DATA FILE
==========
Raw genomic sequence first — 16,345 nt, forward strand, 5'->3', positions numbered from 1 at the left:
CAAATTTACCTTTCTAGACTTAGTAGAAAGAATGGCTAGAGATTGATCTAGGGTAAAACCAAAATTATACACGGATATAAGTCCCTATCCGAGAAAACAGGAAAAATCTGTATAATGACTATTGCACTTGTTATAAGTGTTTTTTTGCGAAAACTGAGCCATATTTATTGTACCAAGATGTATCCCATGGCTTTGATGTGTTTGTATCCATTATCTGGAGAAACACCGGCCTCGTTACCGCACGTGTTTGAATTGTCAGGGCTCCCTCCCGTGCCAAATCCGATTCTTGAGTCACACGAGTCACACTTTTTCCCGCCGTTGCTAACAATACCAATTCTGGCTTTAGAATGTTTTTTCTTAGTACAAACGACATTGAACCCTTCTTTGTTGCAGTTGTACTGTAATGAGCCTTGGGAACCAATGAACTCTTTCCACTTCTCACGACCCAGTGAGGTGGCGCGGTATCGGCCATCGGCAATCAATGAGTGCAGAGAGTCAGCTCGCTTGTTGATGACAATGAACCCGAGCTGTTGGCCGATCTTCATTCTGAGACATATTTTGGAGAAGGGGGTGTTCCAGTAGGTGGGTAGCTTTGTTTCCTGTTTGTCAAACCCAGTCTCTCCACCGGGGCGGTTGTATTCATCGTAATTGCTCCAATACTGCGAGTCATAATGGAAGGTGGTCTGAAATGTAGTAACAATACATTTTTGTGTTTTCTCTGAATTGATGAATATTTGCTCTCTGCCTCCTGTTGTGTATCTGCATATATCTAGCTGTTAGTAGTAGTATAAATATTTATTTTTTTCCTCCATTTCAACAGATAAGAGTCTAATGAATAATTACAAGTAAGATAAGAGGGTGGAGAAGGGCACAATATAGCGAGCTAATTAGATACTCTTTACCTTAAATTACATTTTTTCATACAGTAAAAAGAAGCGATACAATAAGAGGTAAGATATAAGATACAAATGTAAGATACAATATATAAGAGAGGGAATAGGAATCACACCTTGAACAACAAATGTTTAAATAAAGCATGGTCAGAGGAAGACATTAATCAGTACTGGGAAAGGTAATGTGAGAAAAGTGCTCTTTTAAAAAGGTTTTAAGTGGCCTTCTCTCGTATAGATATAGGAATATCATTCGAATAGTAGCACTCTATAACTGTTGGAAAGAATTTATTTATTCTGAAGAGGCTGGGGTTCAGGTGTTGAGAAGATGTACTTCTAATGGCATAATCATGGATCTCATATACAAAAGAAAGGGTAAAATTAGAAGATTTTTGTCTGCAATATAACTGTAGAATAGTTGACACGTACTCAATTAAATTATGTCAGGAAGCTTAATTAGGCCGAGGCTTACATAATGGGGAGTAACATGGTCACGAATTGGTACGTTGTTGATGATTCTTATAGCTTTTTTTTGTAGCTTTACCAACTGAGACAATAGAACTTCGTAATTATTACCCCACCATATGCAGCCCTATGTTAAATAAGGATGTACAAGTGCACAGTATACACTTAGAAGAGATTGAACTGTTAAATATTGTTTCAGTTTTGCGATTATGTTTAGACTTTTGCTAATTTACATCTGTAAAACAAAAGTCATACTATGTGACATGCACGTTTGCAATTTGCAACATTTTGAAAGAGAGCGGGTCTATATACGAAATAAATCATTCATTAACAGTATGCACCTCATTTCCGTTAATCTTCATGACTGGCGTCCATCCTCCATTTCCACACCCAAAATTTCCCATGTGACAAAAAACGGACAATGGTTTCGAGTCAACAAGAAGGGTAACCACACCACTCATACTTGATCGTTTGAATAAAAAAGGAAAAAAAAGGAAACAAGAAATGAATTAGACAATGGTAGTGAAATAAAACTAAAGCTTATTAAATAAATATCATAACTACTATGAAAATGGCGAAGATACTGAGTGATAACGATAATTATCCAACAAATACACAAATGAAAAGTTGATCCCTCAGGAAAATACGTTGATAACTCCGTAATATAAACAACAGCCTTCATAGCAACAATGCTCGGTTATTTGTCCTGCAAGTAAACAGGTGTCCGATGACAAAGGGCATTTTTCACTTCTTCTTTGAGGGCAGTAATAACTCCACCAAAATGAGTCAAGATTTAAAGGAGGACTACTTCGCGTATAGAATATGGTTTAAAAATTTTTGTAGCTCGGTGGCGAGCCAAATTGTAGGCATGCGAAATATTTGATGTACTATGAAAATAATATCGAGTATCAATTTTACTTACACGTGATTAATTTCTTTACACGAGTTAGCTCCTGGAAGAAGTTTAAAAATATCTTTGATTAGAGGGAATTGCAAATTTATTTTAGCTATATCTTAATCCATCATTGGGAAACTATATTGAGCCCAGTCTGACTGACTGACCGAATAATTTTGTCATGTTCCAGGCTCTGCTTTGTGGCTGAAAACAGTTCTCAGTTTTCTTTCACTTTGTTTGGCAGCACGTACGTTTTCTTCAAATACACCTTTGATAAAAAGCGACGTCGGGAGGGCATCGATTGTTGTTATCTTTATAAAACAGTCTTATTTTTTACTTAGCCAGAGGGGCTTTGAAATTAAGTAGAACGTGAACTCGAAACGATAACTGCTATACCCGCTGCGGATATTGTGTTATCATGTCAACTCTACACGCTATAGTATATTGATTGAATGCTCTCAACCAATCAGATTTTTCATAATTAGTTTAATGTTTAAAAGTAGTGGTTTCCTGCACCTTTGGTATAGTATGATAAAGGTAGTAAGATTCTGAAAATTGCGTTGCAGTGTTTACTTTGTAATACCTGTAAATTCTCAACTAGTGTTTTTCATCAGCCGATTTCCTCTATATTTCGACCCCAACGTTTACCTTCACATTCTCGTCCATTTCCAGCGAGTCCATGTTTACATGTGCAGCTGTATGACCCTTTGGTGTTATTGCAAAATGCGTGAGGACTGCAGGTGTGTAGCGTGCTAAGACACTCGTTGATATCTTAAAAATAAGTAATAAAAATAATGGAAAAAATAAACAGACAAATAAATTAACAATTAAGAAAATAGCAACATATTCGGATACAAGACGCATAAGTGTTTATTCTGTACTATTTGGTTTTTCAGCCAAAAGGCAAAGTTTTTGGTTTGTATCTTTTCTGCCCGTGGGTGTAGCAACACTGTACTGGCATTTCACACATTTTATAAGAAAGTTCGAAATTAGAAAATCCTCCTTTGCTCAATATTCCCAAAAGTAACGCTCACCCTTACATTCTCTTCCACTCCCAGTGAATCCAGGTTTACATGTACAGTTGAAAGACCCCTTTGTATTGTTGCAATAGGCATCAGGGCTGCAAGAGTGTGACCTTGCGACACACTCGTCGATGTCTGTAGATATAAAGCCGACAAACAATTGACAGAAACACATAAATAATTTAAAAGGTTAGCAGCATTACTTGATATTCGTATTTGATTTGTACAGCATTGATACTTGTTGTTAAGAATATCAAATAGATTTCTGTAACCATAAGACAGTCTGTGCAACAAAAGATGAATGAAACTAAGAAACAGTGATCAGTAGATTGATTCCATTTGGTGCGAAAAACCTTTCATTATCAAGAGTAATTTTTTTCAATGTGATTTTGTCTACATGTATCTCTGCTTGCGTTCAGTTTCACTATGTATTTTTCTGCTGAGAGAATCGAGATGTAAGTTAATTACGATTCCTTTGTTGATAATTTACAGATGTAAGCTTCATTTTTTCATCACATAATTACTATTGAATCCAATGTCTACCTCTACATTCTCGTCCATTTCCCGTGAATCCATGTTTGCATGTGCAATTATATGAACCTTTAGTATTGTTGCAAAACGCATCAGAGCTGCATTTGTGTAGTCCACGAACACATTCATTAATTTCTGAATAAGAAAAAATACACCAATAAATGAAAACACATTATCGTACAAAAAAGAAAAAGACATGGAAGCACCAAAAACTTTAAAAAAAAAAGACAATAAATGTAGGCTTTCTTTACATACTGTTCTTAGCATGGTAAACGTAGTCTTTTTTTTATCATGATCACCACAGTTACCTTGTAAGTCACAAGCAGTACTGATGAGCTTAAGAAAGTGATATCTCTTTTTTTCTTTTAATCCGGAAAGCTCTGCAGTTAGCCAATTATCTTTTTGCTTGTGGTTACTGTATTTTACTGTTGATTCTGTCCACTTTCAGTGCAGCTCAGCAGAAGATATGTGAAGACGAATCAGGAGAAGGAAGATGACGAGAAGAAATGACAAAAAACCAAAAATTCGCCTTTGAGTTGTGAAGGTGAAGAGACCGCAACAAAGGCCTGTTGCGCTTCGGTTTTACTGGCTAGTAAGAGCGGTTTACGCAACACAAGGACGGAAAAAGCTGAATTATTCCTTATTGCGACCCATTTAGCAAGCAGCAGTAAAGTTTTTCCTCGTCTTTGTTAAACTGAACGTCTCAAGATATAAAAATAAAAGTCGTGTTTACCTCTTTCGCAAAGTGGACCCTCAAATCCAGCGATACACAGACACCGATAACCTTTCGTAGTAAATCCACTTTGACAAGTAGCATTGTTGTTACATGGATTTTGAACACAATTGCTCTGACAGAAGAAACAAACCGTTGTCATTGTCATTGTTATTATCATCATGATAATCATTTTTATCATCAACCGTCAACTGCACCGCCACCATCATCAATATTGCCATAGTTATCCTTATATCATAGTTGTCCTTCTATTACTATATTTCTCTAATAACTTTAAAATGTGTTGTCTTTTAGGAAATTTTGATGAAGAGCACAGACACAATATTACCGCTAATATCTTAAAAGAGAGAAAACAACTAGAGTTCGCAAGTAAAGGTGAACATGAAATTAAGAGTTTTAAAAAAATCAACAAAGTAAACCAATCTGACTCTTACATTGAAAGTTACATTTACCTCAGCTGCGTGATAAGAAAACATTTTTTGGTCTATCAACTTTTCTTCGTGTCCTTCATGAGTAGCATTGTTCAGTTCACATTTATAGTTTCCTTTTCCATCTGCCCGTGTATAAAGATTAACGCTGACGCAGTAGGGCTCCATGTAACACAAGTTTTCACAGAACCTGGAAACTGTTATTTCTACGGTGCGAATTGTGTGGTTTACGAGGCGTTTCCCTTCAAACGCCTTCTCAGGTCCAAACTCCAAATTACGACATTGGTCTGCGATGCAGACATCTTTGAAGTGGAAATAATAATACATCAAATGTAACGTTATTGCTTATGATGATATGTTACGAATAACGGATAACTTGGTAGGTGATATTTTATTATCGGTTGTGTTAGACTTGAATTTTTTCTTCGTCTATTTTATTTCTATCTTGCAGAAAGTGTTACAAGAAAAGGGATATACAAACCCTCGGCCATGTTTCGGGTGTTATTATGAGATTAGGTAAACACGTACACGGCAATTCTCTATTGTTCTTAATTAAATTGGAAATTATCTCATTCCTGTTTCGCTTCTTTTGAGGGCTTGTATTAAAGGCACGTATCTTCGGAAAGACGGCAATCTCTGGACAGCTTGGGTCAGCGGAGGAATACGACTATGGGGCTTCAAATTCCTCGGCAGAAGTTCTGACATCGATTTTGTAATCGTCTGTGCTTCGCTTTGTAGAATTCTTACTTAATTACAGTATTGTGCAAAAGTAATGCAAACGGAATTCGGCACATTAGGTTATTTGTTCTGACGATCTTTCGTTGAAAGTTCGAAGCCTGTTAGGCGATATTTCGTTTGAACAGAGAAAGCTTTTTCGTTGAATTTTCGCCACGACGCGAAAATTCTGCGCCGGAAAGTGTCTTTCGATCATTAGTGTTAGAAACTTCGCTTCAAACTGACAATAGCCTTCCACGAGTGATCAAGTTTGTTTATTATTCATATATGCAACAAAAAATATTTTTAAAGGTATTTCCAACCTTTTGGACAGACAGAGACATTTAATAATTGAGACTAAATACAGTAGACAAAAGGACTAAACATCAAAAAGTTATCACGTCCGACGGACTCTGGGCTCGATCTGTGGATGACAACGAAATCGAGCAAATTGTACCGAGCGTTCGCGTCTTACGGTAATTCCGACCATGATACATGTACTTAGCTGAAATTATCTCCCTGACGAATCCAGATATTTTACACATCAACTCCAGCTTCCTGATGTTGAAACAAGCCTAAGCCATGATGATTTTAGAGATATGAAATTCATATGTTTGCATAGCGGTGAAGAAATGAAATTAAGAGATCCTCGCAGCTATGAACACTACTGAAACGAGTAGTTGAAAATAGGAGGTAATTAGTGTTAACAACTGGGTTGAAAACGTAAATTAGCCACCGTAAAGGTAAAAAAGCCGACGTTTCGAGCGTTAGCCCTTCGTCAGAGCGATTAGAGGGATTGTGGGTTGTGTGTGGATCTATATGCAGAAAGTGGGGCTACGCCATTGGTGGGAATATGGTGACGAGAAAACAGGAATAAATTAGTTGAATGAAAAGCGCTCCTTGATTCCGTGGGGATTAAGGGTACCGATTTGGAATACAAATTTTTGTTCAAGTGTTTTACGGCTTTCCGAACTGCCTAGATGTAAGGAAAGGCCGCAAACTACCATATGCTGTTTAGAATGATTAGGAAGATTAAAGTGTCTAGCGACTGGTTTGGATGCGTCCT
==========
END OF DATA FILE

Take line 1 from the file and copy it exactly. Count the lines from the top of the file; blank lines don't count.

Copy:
Raw genomic sequence first — 16,345 nt, forward strand, 5'->3', positions numbered from 1 at the left: